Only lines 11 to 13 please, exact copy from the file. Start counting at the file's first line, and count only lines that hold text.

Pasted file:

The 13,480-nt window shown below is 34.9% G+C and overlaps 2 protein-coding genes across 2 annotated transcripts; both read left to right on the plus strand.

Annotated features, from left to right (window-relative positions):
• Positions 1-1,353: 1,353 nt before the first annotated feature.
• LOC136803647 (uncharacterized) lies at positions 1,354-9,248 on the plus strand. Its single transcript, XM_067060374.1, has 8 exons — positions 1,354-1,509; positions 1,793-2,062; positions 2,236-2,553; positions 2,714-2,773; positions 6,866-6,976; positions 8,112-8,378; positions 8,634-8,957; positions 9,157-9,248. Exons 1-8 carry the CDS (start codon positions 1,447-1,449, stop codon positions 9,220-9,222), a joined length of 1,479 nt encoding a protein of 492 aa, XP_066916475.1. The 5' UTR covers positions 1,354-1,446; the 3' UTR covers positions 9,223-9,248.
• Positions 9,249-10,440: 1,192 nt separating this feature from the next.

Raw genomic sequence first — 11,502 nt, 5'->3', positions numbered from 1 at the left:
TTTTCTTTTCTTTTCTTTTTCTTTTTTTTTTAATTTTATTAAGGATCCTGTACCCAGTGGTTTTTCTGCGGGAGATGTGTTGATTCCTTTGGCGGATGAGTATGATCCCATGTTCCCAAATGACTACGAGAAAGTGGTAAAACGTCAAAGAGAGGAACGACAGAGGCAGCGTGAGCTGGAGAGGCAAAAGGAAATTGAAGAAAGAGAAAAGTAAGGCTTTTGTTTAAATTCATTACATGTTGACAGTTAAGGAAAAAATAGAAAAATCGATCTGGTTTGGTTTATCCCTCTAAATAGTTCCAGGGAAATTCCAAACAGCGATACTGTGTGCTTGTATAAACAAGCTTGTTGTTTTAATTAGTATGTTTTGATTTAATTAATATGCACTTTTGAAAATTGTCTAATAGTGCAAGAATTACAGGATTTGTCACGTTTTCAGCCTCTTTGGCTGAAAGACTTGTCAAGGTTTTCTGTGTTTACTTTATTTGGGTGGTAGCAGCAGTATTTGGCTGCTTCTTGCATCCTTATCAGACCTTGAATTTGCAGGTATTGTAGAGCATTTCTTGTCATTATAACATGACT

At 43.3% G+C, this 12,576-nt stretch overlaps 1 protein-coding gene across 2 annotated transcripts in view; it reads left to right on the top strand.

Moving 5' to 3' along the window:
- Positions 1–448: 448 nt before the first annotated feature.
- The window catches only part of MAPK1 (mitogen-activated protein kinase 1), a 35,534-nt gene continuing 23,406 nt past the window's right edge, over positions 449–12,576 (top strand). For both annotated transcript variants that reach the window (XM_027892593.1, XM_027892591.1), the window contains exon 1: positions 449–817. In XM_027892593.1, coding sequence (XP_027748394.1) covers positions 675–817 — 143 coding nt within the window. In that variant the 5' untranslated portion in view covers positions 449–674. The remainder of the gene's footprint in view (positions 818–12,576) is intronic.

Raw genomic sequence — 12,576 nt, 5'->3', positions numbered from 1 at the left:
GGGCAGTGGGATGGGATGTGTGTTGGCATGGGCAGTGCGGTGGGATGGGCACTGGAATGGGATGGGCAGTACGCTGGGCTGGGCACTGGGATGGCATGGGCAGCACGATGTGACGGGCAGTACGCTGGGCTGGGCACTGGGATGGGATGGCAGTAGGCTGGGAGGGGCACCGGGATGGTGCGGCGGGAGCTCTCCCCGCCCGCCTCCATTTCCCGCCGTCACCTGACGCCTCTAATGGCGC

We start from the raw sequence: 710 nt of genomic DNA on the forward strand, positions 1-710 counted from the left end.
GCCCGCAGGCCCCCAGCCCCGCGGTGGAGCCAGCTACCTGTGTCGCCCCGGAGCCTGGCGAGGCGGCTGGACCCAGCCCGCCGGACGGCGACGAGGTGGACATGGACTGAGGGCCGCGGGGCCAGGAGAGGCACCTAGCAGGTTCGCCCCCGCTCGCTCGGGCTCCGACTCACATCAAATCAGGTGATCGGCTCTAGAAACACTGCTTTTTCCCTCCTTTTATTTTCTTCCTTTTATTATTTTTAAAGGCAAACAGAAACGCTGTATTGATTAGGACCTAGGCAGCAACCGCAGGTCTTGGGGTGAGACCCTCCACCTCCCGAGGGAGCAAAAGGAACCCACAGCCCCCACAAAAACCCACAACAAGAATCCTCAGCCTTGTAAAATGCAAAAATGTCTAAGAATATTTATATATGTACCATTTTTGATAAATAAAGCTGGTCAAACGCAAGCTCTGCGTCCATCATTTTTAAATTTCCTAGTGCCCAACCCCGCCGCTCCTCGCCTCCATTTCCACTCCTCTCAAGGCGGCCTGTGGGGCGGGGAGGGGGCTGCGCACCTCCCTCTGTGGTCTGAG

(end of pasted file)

- The window catches only part of MAPK1 (mitogen-activated protein kinase 1), a 35,534-nt gene continuing 23,406 nt past the window's right edge, over positions 449–12,576 (top strand). For both annotated transcript variants that reach the window (XM_027892593.1, XM_027892591.1), the window contains exon 1: positions 449–817. In XM_027892593.1, coding sequence (XP_027748394.1) covers positions 675–817 — 143 coding nt within the window. In that variant the 5' untranslated portion in view covers positions 449–674. The remainder of the gene's footprint in view (positions 818–12,576) is intronic.

Raw genomic sequence — 12,576 nt, 5'->3', positions numbered from 1 at the left:
GGGCAGTGGGATGGGATGTGTGTTGGCATGGGCAGTGCGGTGGGATGGGCACTGGAATGGGATGGGCAGTACGCTGGGCTGGGCACTGGGATGGCATGGGCAGCACGATGTGACGGGCAGTACGCTGGGCTGGGCACTGGGATGGGATGGCAGTAGGCTGGGAGGGGCACCGGGATGGTGCGGCGGGAGCTCTCCCCGCCCGCCTCCATTTCCCGCCGTCACCTGACGCCTCTAATGGCGC